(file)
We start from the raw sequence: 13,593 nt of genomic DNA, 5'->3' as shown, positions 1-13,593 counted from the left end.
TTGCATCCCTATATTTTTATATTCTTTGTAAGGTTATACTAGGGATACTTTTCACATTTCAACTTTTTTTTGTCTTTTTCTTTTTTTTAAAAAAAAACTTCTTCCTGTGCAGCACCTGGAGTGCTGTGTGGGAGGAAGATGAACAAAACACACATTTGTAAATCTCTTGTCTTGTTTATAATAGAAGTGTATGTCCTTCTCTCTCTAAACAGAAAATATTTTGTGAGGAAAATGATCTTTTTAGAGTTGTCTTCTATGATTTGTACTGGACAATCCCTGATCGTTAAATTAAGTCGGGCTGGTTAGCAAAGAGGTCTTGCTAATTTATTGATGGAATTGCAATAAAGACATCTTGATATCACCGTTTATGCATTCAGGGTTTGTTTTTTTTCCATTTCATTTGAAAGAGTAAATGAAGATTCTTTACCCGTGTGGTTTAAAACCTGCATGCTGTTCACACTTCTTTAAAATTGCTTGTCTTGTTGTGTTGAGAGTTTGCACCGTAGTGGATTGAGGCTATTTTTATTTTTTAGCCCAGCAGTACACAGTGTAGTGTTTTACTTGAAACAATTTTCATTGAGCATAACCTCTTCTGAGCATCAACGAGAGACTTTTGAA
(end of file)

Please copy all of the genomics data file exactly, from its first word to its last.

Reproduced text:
We start from the raw sequence: 13,593 nt of genomic DNA, 5'->3' as shown, positions 1-13,593 counted from the left end.
TTGCATCCCTATATTTTTATATTCTTTGTAAGGTTATACTAGGGATACTTTTCACATTTCAACTTTTTTTTGTCTTTTTCTTTTTTTTAAAAAAAAACTTCTTCCTGTGCAGCACCTGGAGTGCTGTGTGGGAGGAAGATGAACAAAACACACATTTGTAAATCTCTTGTCTTGTTTATAATAGAAGTGTATGTCCTTCTCTCTCTAAACAGAAAATATTTTGTGAGGAAAATGATCTTTTTAGAGTTGTCTTCTATGATTTGTACTGGACAATCCCTGATCGTTAAATTAAGTCGGGCTGGTTAGCAAAGAGGTCTTGCTAATTTATTGATGGAATTGCAATAAAGACATCTTGATATCACCGTTTATGCATTCAGGGTTTGTTTTTTTTCCATTTCATTTGAAAGAGTAAATGAAGATTCTTTACCCGTGTGGTTTAAAACCTGCATGCTGTTCACACTTCTTTAAAATTGCTTGTCTTGTTGTGTTGAGAGTTTGCACCGTAGTGGATTGAGGCTATTTTTATTTTTTAGCCCAGCAGTACACAGTGTAGTGTTTTACTTGAAACAATTTTCATTGAGCATAACCTCTTCTGAGCATCAACGAGAGACTTTTGAA